By offering social media, email, and print assets that they can share, you can get everyone on the same page about the idea and objectives of the event and make it simple for them to promote it. Don’t forget to take pictures and videos both before and during the event. When you follow up on the event, these will become marketing gold, and they could be really helpful if you’re thinking about turning it into a series or repeating it the following year.

MPT Agency’s How to Throw an Awesome Event as a Musician

In MusicPromoToday’s marketing catalog the event world is a key focus, as this is where our artists can strut their stuff. Without your promo amounting to a concert or super event, you are only displaying a fragment of your talent. Be bold, believe, and if you have stage fright get over that as soon as you can, this key element in your artist toolbox cannot be ignored or substituted for anything else.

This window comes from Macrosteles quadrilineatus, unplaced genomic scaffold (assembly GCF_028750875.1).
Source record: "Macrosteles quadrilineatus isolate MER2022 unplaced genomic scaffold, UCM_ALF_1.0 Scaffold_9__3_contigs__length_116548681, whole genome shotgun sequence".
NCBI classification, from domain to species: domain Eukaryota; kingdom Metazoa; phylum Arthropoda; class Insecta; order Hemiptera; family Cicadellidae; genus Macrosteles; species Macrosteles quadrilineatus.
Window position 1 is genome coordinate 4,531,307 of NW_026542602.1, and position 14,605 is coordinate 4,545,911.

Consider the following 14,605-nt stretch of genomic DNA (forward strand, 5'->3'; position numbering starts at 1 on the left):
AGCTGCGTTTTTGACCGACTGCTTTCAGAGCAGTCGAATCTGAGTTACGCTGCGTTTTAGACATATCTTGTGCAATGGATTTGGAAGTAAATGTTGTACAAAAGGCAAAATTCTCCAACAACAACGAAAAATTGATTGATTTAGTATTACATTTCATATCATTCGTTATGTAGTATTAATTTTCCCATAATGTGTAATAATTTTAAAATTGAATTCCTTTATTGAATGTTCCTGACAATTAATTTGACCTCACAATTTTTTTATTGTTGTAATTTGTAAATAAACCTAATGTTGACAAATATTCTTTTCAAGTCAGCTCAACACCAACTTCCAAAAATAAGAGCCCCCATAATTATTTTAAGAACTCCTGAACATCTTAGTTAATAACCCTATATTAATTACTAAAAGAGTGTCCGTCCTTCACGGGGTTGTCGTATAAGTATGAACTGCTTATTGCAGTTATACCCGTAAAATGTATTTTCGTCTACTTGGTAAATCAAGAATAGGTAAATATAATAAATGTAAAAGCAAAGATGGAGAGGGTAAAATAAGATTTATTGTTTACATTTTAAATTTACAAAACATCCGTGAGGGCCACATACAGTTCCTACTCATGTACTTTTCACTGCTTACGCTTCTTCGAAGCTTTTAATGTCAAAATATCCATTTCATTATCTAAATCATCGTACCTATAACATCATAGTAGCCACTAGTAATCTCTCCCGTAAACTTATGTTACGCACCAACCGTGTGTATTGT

To find out what other services can enhance your musical career, make sure you check our blog regularly and follow us on Instagram for more music marketing-related updates.

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    Posted on August 29, 2022

    Eight Challenges You’ll Face While on Tour

    By Barbara Drews
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    Touring and performing live may be incredible experiences.

    On fantastic evenings, when everything is going well, you get to enjoy the rush of singing your music in front of an appreciative audience.

    Yes, outstanding concerts may result in new fans, merchandise sales, more gigs, and positive publicity.